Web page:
Joe Biden, plan for climate change and environmental justice

The new president brings the United States back into the Paris Agreement, but what other challenges will characterize the Biden era in terms of climate policy?

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The Joe Biden era has begun. A radical change for the United States and its climate policy, which his predecessor Trump had boycotted in favor of not-so-green initiatives, such as the withdrawal of states from the Paris Agreement.

One of the first moves of the new president, however, concerns the return to the climate pact. An initiative that WWF Italy hailed as “the era of courage to eliminate carbon emissions and win the climate challenge fairly”.

Of course, Biden’s mission will not be so simple because he will have to clash with Congress but the team chosen to start the green shift is formidable. The new president also appointed experts to the State Department and the National Security Council, the President’s main advisory body for all foreign policy decisions. The Department of the Treasury, the Department of Transportation and the office of Vice President Kamala Harris will all have staff dedicated to climate policy, with additional hires expected in the coming days.

This alone speaks volumes about the importance Joe Biden attaches to the threat that climate change poses to American interests and the rest of the world. On the other hand, the president was also elected for his ambitious program on the environment which also plans to invest 2’000 billion dollars in the energy transition and environmental justice (40% of which must go to the most vulnerable minorities ) and to end subsidies for fossil fuels. Joe Biden also promises to put the country on track to achieve completely clean electricity production by 2035 and CO2 neutrality by 2050.

Climate Action Tracker external link estimates that Joe Biden’s program, if implemented, will avoid the emission of 75 billion tons of CO2 by 2050, or about 15 years of US emissions at the current rate.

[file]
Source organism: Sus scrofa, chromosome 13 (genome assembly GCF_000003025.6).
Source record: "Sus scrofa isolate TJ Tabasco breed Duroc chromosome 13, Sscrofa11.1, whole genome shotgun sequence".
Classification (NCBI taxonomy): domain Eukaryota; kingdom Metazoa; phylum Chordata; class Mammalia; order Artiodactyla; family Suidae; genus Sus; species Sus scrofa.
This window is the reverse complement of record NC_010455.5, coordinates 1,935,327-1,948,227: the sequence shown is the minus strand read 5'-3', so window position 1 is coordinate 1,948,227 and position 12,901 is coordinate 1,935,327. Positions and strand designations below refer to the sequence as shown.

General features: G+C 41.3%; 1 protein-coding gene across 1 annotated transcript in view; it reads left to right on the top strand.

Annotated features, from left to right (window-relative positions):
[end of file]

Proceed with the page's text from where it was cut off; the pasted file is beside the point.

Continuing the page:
Not bad, especially if we count that China has also announced that it plans to achieve climate neutrality by 2060. This could really be the turning point in terms of the fight against climate change and global warming. But what role will Europe and Italy play in this process?

While it is true that Biden is seen as the one who will bring the United States back to the center of global climate action, it is also true that the next 4 years of Biden’s administration are an ambivalent period, during which the European Union is playing a good part. of its global ambitions.

It is not a mystery that America does not look favorably on a Europe that is (too) strong, even from an environmental point of view. Just think of the disruptive potential that a tool such as the carbon border tax has in relations with the US. Or the introduction also in China of a carbon credit trading system, modeled more or less on the European ETS. Or, again, the dialogue entered into with Beijing precisely starting from the climate, which in a certain way cuts out the Americans.

WWF hopes that 2021 will truly represent the year of rebirth, “especially if the major international events where Italy will also be among the protagonists – the COP Youth on climate in late September / early October in Milan; COP15 on biodiversity in Kunming (China) in October; the G20 at the end of October in Rome; COP26 on climate in Glasgow – will see the necessary decisions and commitments made to tackle climate change more effectively, to reverse the loss of nature, to strengthen the food and ocean agenda, to give new impetus to conservation action can help design a sustainable future”.

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